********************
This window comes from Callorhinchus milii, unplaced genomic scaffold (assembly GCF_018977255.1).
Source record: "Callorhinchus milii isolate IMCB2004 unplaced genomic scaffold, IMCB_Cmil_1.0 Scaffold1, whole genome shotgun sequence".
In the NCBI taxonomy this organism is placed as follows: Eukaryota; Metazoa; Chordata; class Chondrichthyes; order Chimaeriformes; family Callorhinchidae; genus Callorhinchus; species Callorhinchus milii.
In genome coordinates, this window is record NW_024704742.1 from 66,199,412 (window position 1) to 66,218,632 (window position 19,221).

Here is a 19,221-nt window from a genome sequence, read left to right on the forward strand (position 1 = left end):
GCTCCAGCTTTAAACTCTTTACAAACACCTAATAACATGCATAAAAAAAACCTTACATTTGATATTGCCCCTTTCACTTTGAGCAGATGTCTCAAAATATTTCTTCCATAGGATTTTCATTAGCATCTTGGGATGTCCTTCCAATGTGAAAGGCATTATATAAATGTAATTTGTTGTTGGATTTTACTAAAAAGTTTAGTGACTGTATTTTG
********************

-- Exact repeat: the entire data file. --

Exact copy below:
This window comes from Callorhinchus milii, unplaced genomic scaffold (assembly GCF_018977255.1).
Source record: "Callorhinchus milii isolate IMCB2004 unplaced genomic scaffold, IMCB_Cmil_1.0 Scaffold1, whole genome shotgun sequence".
In the NCBI taxonomy this organism is placed as follows: Eukaryota; Metazoa; Chordata; class Chondrichthyes; order Chimaeriformes; family Callorhinchidae; genus Callorhinchus; species Callorhinchus milii.
In genome coordinates, this window is record NW_024704742.1 from 66,199,412 (window position 1) to 66,218,632 (window position 19,221).

Here is a 19,221-nt window from a genome sequence, read left to right on the forward strand (position 1 = left end):
GCTCCAGCTTTAAACTCTTTACAAACACCTAATAACATGCATAAAAAAAACCTTACATTTGATATTGCCCCTTTCACTTTGAGCAGATGTCTCAAAATATTTCTTCCATAGGATTTTCATTAGCATCTTGGGATGTCCTTCCAATGTGAAAGGCATTATATAAATGTAATTTGTTGTTGGATTTTACTAAAAAGTTTAGTGACTGTATTTTG